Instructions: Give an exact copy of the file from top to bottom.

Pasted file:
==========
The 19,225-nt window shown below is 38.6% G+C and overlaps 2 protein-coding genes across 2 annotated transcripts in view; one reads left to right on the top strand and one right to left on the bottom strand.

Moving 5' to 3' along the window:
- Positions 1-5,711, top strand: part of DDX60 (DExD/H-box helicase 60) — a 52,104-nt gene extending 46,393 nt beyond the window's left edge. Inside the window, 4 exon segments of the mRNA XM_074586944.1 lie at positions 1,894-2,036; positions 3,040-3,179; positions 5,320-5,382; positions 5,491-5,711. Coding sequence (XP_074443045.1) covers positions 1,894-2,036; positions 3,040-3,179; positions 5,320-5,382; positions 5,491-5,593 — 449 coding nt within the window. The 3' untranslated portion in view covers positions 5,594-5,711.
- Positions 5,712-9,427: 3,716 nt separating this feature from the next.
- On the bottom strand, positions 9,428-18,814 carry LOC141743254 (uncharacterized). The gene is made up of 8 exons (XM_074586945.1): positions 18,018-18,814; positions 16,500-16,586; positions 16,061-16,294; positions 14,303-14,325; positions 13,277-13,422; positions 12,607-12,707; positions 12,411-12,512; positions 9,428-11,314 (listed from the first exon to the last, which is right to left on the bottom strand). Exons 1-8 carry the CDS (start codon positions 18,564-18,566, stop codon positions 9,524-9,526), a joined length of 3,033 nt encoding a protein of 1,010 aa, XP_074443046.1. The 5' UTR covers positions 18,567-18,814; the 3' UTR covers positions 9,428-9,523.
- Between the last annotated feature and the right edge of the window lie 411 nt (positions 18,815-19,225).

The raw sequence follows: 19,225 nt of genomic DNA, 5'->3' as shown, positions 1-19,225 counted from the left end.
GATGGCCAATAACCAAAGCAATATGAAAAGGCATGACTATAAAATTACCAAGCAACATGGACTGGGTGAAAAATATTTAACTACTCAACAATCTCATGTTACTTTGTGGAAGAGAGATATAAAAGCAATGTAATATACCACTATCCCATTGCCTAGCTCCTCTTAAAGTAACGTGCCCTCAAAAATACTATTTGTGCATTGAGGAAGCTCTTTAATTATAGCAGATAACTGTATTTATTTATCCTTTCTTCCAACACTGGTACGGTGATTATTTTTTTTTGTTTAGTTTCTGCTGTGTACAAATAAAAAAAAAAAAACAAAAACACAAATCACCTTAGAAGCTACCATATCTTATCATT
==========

The 19,225-nt window shown below is 38.6% G+C and overlaps 2 protein-coding genes across 2 annotated transcripts in view; one reads left to right on the top strand and one right to left on the bottom strand.

Moving 5' to 3' along the window:
- Positions 1-5,711, top strand: part of DDX60 (DExD/H-box helicase 60) — a 52,104-nt gene extending 46,393 nt beyond the window's left edge. Inside the window, 4 exon segments of the mRNA XM_074586944.1 lie at positions 1,894-2,036; positions 3,040-3,179; positions 5,320-5,382; positions 5,491-5,711. Coding sequence (XP_074443045.1) covers positions 1,894-2,036; positions 3,040-3,179; positions 5,320-5,382; positions 5,491-5,593 — 449 coding nt within the window. The 3' untranslated portion in view covers positions 5,594-5,711.
- Positions 5,712-9,427: 3,716 nt separating this feature from the next.
- On the bottom strand, positions 9,428-18,814 carry LOC141743254 (uncharacterized). The gene is made up of 8 exons (XM_074586945.1): positions 18,018-18,814; positions 16,500-16,586; positions 16,061-16,294; positions 14,303-14,325; positions 13,277-13,422; positions 12,607-12,707; positions 12,411-12,512; positions 9,428-11,314 (listed from the first exon to the last, which is right to left on the bottom strand). Exons 1-8 carry the CDS (start codon positions 18,564-18,566, stop codon positions 9,524-9,526), a joined length of 3,033 nt encoding a protein of 1,010 aa, XP_074443046.1. The 5' UTR covers positions 18,567-18,814; the 3' UTR covers positions 9,428-9,523.
- Between the last annotated feature and the right edge of the window lie 411 nt (positions 18,815-19,225).

The raw sequence follows: 19,225 nt of genomic DNA, 5'->3' as shown, positions 1-19,225 counted from the left end.
GATGGCCAATAACCAAAGCAATATGAAAAGGCATGACTATAAAATTACCAAGCAACATGGACTGGGTGAAAAATATTTAACTACTCAACAATCTCATGTTACTTTGTGGAAGAGAGATATAAAAGCAATGTAATATACCACTATCCCATTGCCTAGCTCCTCTTAAAGTAACGTGCCCTCAAAAATACTATTTGTGCATTGAGGAAGCTCTTTAATTATAGCAGATAACTGTATTTATTTATCCTTTCTTCCAACACTGGTACGGTGATTATTTTTTTTTGTTTAGTTTCTGCTGTGTACAAATAAAAAAAAAAAAACAAAAACACAAATCACCTTAGAAGCTACCATATCTTATCATT